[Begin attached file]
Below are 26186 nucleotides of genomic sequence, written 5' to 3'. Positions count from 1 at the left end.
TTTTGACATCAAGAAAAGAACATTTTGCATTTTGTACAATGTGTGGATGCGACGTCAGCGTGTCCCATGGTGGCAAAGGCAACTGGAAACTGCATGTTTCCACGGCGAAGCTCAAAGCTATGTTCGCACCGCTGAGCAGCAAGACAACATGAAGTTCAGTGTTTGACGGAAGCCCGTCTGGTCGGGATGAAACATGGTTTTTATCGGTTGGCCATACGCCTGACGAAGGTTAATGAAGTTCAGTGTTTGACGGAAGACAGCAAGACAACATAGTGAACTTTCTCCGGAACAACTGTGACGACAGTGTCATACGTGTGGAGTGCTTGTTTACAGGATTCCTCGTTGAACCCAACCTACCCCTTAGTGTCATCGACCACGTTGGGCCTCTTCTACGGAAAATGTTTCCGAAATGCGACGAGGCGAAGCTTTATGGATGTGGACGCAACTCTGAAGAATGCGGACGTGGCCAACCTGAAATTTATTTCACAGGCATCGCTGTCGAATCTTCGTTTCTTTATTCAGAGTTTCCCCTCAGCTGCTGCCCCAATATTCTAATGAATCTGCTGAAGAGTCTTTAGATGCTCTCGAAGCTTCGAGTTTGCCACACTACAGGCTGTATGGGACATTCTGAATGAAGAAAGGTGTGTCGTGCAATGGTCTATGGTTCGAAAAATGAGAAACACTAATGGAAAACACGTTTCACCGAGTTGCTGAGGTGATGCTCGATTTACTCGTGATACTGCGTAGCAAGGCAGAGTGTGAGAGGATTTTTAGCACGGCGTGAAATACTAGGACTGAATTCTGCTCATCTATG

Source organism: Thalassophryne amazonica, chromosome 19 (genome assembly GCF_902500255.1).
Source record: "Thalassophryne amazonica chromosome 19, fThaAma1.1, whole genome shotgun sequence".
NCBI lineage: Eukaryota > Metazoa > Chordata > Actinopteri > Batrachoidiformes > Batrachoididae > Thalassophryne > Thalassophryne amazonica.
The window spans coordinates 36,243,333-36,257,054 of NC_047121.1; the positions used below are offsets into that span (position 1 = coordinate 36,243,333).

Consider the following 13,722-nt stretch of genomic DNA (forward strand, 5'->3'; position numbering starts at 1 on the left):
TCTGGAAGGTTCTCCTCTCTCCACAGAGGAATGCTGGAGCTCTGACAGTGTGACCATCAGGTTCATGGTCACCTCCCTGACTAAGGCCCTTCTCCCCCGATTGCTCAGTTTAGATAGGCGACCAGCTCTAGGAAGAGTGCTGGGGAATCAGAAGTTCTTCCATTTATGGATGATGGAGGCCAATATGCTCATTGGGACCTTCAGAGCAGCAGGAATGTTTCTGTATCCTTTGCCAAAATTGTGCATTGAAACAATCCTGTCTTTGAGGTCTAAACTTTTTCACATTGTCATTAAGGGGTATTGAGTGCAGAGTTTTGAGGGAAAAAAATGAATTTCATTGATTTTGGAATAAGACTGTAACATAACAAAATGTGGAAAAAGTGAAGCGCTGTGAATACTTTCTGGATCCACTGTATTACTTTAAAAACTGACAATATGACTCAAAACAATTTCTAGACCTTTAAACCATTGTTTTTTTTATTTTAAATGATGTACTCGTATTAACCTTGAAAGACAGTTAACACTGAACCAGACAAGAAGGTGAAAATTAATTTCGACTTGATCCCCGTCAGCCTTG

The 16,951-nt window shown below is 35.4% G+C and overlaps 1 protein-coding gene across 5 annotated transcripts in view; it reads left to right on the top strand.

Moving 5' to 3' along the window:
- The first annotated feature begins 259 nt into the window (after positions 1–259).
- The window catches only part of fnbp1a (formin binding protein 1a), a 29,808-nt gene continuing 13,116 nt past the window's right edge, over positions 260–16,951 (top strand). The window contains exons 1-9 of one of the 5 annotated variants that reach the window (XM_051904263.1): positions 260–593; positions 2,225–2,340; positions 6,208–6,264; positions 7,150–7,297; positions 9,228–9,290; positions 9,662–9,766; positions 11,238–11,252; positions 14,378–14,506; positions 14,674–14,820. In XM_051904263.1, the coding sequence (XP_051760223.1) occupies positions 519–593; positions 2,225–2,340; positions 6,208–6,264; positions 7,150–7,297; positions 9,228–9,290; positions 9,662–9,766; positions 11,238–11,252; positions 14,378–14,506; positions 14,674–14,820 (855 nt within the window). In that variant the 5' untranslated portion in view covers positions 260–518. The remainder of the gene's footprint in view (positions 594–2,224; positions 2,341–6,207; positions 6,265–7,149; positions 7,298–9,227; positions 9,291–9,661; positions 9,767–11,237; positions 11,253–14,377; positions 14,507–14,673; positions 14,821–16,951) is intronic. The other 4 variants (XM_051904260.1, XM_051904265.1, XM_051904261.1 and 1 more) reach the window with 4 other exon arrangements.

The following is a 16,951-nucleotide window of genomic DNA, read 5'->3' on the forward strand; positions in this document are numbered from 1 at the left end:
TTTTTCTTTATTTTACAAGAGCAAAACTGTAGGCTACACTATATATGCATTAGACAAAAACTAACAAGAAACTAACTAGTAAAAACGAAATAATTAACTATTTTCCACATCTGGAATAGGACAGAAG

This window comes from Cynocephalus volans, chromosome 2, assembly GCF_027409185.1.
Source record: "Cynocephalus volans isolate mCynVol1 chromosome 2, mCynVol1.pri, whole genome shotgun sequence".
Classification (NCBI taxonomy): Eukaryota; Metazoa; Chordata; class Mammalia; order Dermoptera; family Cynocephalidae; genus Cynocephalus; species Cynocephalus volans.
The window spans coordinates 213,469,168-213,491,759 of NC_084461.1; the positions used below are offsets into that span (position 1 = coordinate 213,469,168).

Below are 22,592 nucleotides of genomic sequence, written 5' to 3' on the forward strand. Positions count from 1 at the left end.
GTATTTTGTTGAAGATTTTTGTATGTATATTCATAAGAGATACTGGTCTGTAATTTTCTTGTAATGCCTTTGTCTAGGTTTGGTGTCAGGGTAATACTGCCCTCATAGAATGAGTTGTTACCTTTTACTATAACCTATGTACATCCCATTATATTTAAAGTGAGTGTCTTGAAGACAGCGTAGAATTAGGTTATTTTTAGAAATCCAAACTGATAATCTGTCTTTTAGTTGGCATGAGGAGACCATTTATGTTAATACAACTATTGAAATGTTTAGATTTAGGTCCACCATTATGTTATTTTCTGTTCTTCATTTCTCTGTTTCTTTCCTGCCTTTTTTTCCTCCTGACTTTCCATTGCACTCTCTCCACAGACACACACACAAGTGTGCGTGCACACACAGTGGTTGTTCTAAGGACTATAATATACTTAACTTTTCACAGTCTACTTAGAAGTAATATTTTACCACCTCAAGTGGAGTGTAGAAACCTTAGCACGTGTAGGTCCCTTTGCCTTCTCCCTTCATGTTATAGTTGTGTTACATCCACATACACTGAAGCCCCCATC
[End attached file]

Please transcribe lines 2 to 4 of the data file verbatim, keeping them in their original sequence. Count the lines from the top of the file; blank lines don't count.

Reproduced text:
TTTTGACATCAAGAAAAGAACATTTTGCATTTTGTACAATGTGTGGATGCGACGTCAGCGTGTCCCATGGTGGCAAAGGCAACTGGAAACTGCATGTTTCCACGGCGAAGCTCAAAGCTATGTTCGCACCGCTGAGCAGCAAGACAACATGAAGTTCAGTGTTTGACGGAAGCCCGTCTGGTCGGGATGAAACATGGTTTTTATCGGTTGGCCATACGCCTGACGAAGGTTAATGAAGTTCAGTGTTTGACGGAAGACAGCAAGACAACATAGTGAACTTTCTCCGGAACAACTGTGACGACAGTGTCATACGTGTGGAGTGCTTGTTTACAGGATTCCTCGTTGAACCCAACCTACCCCTTAGTGTCATCGACCACGTTGGGCCTCTTCTACGGAAAATGTTTCCGAAATGCGACGAGGCGAAGCTTTATGGATGTGGACGCAACTCTGAAGAATGCGGACGTGGCCAACCTGAAATTTATTTCACAGGCATCGCTGTCGAATCTTCGTTTCTTTATTCAGAGTTTCCCCTCAGCTGCTGCCCCAATATTCTAATGAATCTGCTGAAGAGTCTTTAGATGCTCTCGAAGCTTCGAGTTTGCCACACTACAGGCTGTATGGGACATTCTGAATGAAGAAAGGTGTGTCGTGCAATGGTCTATGGTTCGAAAAATGAGAAACACTAATGGAAAACACGTTTCACCGAGTTGCTGAGGTGATGCTCGATTTACTCGTGATACTGCGTAGCAAGGCAGAGTGTGAGAGGATTTTTAGCACGGCGTGAAATACTAGGACTGAATTCTGCTCATCTATG

Source organism: Thalassophryne amazonica, chromosome 19 (genome assembly GCF_902500255.1).
Source record: "Thalassophryne amazonica chromosome 19, fThaAma1.1, whole genome shotgun sequence".